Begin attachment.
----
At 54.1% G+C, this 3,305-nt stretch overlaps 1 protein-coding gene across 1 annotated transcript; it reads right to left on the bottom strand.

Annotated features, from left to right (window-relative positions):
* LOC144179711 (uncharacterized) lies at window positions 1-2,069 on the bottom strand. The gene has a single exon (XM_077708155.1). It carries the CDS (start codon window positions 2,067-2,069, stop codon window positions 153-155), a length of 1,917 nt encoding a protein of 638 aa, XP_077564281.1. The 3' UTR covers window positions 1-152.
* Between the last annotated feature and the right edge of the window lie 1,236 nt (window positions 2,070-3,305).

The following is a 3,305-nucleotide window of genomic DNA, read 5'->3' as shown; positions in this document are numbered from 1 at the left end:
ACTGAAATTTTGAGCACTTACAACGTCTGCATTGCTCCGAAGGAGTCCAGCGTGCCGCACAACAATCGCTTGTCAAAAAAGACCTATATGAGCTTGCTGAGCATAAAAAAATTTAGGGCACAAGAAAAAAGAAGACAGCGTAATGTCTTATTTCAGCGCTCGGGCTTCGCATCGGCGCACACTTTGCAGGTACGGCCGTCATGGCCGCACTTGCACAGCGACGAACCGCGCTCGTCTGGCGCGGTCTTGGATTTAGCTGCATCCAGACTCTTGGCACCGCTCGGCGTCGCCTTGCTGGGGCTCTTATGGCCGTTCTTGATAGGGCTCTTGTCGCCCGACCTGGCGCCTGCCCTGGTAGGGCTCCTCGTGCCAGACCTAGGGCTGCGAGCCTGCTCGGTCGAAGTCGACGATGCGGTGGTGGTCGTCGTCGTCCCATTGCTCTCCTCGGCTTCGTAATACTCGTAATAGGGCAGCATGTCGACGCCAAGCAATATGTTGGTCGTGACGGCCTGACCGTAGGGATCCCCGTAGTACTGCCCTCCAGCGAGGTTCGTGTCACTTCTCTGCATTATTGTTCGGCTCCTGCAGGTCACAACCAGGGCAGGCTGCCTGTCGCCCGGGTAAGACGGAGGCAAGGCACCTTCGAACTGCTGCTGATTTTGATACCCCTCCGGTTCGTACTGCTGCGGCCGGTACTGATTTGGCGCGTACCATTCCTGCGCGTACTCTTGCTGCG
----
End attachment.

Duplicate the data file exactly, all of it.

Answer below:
At 54.1% G+C, this 3,305-nt stretch overlaps 1 protein-coding gene across 1 annotated transcript; it reads right to left on the bottom strand.

Annotated features, from left to right (window-relative positions):
* LOC144179711 (uncharacterized) lies at window positions 1-2,069 on the bottom strand. The gene has a single exon (XM_077708155.1). It carries the CDS (start codon window positions 2,067-2,069, stop codon window positions 153-155), a length of 1,917 nt encoding a protein of 638 aa, XP_077564281.1. The 3' UTR covers window positions 1-152.
* Between the last annotated feature and the right edge of the window lie 1,236 nt (window positions 2,070-3,305).

The following is a 3,305-nucleotide window of genomic DNA, read 5'->3' as shown; positions in this document are numbered from 1 at the left end:
ACTGAAATTTTGAGCACTTACAACGTCTGCATTGCTCCGAAGGAGTCCAGCGTGCCGCACAACAATCGCTTGTCAAAAAAGACCTATATGAGCTTGCTGAGCATAAAAAAATTTAGGGCACAAGAAAAAAGAAGACAGCGTAATGTCTTATTTCAGCGCTCGGGCTTCGCATCGGCGCACACTTTGCAGGTACGGCCGTCATGGCCGCACTTGCACAGCGACGAACCGCGCTCGTCTGGCGCGGTCTTGGATTTAGCTGCATCCAGACTCTTGGCACCGCTCGGCGTCGCCTTGCTGGGGCTCTTATGGCCGTTCTTGATAGGGCTCTTGTCGCCCGACCTGGCGCCTGCCCTGGTAGGGCTCCTCGTGCCAGACCTAGGGCTGCGAGCCTGCTCGGTCGAAGTCGACGATGCGGTGGTGGTCGTCGTCGTCCCATTGCTCTCCTCGGCTTCGTAATACTCGTAATAGGGCAGCATGTCGACGCCAAGCAATATGTTGGTCGTGACGGCCTGACCGTAGGGATCCCCGTAGTACTGCCCTCCAGCGAGGTTCGTGTCACTTCTCTGCATTATTGTTCGGCTCCTGCAGGTCACAACCAGGGCAGGCTGCCTGTCGCCCGGGTAAGACGGAGGCAAGGCACCTTCGAACTGCTGCTGATTTTGATACCCCTCCGGTTCGTACTGCTGCGGCCGGTACTGATTTGGCGCGTACCATTCCTGCGCGTACTCTTGCTGCG